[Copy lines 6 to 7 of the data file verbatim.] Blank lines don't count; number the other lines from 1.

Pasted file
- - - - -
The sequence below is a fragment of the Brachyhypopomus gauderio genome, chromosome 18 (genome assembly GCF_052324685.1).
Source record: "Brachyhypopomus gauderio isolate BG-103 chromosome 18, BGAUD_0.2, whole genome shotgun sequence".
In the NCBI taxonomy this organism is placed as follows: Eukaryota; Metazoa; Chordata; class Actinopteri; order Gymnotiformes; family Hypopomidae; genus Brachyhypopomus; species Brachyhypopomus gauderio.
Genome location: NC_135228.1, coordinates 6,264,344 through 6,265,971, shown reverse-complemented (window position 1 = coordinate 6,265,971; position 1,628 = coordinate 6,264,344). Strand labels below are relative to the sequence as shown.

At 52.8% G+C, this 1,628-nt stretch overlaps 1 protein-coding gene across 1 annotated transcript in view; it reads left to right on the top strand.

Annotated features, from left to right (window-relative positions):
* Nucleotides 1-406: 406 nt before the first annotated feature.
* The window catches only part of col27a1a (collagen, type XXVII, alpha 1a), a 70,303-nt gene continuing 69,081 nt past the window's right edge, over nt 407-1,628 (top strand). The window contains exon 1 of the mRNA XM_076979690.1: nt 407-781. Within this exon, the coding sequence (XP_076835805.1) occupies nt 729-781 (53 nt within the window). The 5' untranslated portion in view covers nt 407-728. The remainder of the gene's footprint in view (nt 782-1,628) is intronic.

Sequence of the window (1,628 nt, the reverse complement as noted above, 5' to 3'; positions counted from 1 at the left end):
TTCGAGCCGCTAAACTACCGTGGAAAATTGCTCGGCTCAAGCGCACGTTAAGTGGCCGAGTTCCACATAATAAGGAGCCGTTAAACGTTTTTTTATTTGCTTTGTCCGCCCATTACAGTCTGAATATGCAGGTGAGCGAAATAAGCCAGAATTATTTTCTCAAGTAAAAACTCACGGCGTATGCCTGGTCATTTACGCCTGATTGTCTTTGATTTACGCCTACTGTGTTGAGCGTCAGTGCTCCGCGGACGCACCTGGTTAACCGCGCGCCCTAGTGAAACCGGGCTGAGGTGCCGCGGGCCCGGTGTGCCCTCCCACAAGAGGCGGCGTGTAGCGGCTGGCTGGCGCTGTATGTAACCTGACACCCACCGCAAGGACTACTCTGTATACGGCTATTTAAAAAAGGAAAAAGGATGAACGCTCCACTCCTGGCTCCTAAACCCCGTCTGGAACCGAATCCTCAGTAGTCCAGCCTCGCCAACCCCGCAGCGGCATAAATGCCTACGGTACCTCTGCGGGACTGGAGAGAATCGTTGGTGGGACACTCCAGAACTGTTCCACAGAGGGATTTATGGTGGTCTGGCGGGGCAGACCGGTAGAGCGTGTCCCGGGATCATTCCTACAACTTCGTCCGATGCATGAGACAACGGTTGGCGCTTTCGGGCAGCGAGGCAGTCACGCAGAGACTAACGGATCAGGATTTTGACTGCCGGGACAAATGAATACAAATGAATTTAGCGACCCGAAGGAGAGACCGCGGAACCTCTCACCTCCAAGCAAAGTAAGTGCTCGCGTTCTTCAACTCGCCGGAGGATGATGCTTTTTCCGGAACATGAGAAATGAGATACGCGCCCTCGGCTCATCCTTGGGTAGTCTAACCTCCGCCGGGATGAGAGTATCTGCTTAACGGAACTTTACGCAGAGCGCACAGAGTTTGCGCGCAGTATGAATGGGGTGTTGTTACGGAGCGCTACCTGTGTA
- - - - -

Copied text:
Annotated features, from left to right (window-relative positions):
* Nucleotides 1-406: 406 nt before the first annotated feature.